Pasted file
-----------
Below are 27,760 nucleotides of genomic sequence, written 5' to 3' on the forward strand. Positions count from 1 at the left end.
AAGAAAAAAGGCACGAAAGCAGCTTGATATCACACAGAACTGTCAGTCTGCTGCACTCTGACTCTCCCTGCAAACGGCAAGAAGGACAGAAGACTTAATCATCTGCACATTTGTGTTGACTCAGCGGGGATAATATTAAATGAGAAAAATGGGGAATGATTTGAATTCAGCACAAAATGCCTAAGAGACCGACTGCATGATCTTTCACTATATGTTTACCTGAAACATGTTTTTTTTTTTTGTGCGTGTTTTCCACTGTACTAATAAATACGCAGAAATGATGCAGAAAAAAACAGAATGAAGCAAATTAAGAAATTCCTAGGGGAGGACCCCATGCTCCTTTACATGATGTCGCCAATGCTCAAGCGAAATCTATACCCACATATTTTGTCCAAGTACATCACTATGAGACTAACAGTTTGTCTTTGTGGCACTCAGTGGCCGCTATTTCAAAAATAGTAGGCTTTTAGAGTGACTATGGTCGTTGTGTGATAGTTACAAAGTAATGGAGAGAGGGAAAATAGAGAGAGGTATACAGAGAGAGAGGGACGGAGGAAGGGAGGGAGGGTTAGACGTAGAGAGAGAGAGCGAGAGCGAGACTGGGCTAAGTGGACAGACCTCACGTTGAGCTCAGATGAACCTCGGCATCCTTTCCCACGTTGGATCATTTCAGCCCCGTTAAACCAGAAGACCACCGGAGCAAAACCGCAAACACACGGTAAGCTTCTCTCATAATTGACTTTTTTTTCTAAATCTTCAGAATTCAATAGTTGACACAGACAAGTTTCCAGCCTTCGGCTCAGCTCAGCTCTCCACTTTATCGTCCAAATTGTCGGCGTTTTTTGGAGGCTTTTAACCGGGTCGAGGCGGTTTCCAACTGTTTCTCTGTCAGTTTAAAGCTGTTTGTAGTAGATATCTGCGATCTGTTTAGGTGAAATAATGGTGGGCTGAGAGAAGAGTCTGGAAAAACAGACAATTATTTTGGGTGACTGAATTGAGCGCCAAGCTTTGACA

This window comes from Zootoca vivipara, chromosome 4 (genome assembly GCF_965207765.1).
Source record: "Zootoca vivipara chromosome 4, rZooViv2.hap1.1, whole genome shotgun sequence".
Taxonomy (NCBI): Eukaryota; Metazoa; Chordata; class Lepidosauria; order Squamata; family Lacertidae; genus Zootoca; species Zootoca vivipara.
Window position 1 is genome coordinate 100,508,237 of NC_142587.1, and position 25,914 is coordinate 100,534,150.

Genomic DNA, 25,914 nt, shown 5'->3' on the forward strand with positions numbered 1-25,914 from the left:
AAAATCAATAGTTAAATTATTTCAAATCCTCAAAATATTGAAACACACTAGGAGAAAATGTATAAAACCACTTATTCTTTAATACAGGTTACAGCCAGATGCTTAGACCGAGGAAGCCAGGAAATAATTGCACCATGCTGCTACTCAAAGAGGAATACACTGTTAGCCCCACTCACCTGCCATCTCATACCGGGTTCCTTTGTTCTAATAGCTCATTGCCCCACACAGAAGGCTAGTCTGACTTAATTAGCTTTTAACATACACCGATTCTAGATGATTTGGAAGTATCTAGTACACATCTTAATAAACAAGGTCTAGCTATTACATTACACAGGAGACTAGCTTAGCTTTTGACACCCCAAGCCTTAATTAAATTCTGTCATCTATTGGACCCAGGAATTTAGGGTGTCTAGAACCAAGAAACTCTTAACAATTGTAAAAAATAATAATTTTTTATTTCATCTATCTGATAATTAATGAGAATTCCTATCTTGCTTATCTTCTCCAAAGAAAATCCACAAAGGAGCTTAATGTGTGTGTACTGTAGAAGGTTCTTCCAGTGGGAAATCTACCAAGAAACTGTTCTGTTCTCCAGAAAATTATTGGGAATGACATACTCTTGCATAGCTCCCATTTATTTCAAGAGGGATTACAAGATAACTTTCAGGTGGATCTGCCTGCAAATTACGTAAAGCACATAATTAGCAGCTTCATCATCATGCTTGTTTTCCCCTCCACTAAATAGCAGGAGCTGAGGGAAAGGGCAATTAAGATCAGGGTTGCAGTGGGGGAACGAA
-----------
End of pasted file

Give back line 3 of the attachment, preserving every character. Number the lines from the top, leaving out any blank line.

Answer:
This window comes from Zootoca vivipara, chromosome 4 (genome assembly GCF_965207765.1).